This gallery contains 8 photos.
This gallery contains 8 photos.
By Ntalasha Chisha, Youth Facilitator.
The Fifth Zambian Children’s Climate Conference (ZCCC5) kicks off Today Monday 10th December,2012.The curtains will close down on the 14th. The opening ceremonies takes place tommorow on the 11th and District Commisioners are expected to grace the occassion. The perfomances for the opening ceremonies will be spiced by the Delegates under the guidance of the barefeet Team.
The conference will attract 125 Child Delegates from 5 districts of Zambia. This time around the set up of the conference has been decentralized and the conferences will take place in the 5 districts simultaneously.
The five districts are MANSA in Luapula province, MONGU in western Province, SOLWEZI in North Western province, KABWE in Central Province, and KITWE in the Copperbelt. Copperbelt province branch Education officer (Mr. Chikanya Fidelis) for Wildlife Conservation Society of Zambia echoed on how good the conference is to the child delegates. In an Interview with ZCCC times Child Journalist he said the conference serves as a platform on which foundations to fight climate change are built. Look at this, every house needs a foundation before it is built. This conference is building future leaders.
A child delegate who arrived at Mansa Lodge for the training as early as 07:30 hrs looking in a high mood said she can’t wait to get started, this is a dream come true.
The conference which was first held in April 2010 seeks to raise awareness on not only Climate Change but also HIV and AIDS. It falls under the Unite4Climate programme and has trained over 600 child climate ambassadors to date from around Zambia.
A POEM BY REUBEN NYAMBE, 14 yrs Old. Livingstone
I walk in the streets,
They are bare and lifeless,
I see that, The heat is unbearable,
The dust is chocking,
The plants are dry,
I see no children running around playing,
I see only a world that looks like a desert,
And that is how I see my community in the future,
Because nothing is being done to stop the damage,
But I can change all that by simply re-using,
Reducing and recycling,
I can make a difference if I educate my community,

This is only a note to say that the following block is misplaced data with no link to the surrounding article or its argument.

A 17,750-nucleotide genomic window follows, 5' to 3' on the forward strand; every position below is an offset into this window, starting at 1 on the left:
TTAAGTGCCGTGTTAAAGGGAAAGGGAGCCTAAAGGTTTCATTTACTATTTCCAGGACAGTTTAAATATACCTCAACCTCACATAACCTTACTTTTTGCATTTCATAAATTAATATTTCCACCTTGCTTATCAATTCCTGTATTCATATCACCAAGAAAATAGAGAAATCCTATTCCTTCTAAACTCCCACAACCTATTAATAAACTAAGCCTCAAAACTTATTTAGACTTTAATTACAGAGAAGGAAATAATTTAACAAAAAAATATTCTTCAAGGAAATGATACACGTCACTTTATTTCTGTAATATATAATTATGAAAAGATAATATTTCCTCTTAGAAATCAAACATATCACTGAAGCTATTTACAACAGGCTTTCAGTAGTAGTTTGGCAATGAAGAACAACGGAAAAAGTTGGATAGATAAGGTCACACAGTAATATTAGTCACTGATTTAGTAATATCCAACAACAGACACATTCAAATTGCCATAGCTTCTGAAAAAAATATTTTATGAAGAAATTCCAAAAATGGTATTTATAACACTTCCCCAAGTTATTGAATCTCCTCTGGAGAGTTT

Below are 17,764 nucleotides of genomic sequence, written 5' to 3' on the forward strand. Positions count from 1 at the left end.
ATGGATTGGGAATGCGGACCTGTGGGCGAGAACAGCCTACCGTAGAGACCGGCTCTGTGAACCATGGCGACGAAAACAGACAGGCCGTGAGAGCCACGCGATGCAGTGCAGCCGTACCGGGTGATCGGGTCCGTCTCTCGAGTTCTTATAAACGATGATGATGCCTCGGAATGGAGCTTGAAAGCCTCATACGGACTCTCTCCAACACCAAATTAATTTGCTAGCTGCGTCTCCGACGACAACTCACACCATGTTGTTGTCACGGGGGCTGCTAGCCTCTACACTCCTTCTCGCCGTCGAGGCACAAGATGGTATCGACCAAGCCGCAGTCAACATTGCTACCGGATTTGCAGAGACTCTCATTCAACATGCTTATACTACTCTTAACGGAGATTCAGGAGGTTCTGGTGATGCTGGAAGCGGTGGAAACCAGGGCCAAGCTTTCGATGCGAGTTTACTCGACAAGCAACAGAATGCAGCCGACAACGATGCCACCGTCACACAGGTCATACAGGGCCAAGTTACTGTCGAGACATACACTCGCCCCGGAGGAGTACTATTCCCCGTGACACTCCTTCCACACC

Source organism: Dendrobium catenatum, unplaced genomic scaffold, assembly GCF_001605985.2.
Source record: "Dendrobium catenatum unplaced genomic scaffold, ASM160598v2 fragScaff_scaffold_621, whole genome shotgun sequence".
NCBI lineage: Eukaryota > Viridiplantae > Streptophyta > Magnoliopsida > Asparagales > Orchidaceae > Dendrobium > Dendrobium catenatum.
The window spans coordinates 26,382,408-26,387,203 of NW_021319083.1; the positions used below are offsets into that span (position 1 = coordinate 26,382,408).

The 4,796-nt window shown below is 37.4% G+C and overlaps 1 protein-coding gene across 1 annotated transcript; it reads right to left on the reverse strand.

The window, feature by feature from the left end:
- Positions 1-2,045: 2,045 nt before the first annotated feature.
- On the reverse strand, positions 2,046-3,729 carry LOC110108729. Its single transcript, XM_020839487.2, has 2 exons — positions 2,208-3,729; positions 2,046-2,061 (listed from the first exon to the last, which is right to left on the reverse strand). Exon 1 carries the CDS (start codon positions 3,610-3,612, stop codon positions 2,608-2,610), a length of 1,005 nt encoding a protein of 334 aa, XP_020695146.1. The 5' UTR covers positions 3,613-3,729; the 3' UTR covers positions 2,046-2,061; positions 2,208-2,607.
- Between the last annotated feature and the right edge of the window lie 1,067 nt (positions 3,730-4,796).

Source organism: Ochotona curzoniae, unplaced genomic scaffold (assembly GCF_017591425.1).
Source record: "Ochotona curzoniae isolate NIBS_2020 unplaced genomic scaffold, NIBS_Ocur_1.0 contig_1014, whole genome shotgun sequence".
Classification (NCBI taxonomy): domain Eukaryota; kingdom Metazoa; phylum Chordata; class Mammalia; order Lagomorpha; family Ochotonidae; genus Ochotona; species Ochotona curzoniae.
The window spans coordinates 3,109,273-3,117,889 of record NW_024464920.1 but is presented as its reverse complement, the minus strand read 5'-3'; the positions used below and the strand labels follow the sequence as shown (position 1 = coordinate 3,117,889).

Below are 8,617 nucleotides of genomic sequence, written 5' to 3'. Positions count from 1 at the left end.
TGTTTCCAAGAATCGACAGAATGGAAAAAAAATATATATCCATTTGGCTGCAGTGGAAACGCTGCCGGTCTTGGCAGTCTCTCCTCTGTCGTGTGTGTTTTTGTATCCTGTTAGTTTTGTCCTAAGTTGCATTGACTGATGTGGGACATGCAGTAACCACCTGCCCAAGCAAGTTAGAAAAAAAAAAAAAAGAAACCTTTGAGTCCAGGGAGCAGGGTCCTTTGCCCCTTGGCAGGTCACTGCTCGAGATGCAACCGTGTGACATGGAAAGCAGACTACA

I can change the future of my community,
And when I do…
I see flowers blooming,
I see children at play with smiles,
I see ants happily marching to the hills,
I see a beautiful world with colour,
I see change in my future,
Because I educate my community
13 year old Lukwesa Mulenga of Mazabuka Girls High School(Southern Province) speaks her mind at the Conference in this moving piece of writing.
Deforestation, which is the cutting down of trees, is a major environmental problem. It alters local and global climate because when trees are cleared, they are burnt or left to rot. Carbon dioxide is then released into the atmosphere and this causes the greenhouse effect.
The water cycle has also been affected by climate change. Some of eh water in eh ecosystem is stored in plants. When trees are cut down, the amount of water is reduced hence leading to drier climate.
Soil erosion is the loss of top soil due to wind or water. The removal of this soil degrades farmlands and renders them useless for agriculture; catchment areas are also adversely affected.
Forest clearance has threatened the existence of species which depend on forests for food and shelter. As a result of forest clearance, many animals have lost their natural habitats and have gone extinct.
Deforestation effects can be minimized by sensitizing people on the importance of trees and also by using environmentally friendly methods such as mulching.
VOTE OF THANKS
BY KATONGO KAMPAMBA, 14yrs, Grade 9, St. Raphael’s Secondary School, Livingstone
The Deputy Minister of Lands, Natural Resources and Environmental Protection.
The UNICEF Representative, Dr. Uhaa.
The organizers of the training
Fellow delegates and chaperones
Ladies and gentlemen.
I am sincerely grateful and humbled to have this rare opportunity to address you.
Firstly, I would like to thank the government and UNICEF for organizing this very important training on climate change and HIV prevention. This training will be of great help to us ambassadors, our schools and our communities at large, we will be helped to see how we can do things differently in order to protect our environment. We will do this by raising awareness in our community so that we can achieve social economic development and a quality environment.
I would like to urge my fellow delegates to take to heart the things we shall learn from this training and to demonstrate in our community that we are climate change ambassadors.
I would like to ask the government of Zambia and UNICEF to support the efforts by the ambassadors and the community to implement the various things we shall learn in order to mitigate and adapt to climate change. We as children can make a difference and our time is now.
In conclusion, I would like to say thank you very much and we hope to have another opportunity to learn more about climate change.
“As a Climate ambassador, It is my duty to make sure that I advocate for the Environment and urge people to avoid activities that prove harmful to our environment” – DAVID HAMAKAU, SOUTHERN PROVINCE.
“In the short period I have been here, I have learnt that Zambia was the second most deforested country world wide in the years 2010-2011. This is sad, really sad. we all need to sensitize our communities. Am very lucky to be aware. Am happy to be a climate ambassador” – LAWRENCE KANYANDA, MAZABUKA.
“We have changed our climate , We are responsible for this, We have to mend that which we have broken.We have to do the right thing and fix our environment. We have to sensitize the people to stop breaking our Environment” – LUKWESA MULENGA, MAZABUKA